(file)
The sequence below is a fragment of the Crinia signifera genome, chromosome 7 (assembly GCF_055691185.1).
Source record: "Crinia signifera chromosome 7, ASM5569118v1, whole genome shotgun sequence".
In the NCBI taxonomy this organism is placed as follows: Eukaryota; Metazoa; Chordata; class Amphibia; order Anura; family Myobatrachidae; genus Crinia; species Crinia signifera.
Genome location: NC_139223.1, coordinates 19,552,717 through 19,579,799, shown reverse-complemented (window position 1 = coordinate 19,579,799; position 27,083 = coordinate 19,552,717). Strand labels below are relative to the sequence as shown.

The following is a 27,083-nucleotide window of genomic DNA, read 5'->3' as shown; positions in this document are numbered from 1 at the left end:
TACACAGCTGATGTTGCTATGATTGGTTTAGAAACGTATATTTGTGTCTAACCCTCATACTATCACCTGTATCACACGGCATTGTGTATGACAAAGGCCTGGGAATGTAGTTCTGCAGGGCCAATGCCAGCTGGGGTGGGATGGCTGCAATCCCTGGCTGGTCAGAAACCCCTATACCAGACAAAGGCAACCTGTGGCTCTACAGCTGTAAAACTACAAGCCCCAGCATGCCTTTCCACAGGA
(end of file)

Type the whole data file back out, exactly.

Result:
The sequence below is a fragment of the Crinia signifera genome, chromosome 7 (assembly GCF_055691185.1).
Source record: "Crinia signifera chromosome 7, ASM5569118v1, whole genome shotgun sequence".
In the NCBI taxonomy this organism is placed as follows: Eukaryota; Metazoa; Chordata; class Amphibia; order Anura; family Myobatrachidae; genus Crinia; species Crinia signifera.
Genome location: NC_139223.1, coordinates 19,552,717 through 19,579,799, shown reverse-complemented (window position 1 = coordinate 19,579,799; position 27,083 = coordinate 19,552,717). Strand labels below are relative to the sequence as shown.

The following is a 27,083-nucleotide window of genomic DNA, read 5'->3' as shown; positions in this document are numbered from 1 at the left end:
TACACAGCTGATGTTGCTATGATTGGTTTAGAAACGTATATTTGTGTCTAACCCTCATACTATCACCTGTATCACACGGCATTGTGTATGACAAAGGCCTGGGAATGTAGTTCTGCAGGGCCAATGCCAGCTGGGGTGGGATGGCTGCAATCCCTGGCTGGTCAGAAACCCCTATACCAGACAAAGGCAACCTGTGGCTCTACAGCTGTAAAACTACAAGCCCCAGCATGCCTTTCCACAGGA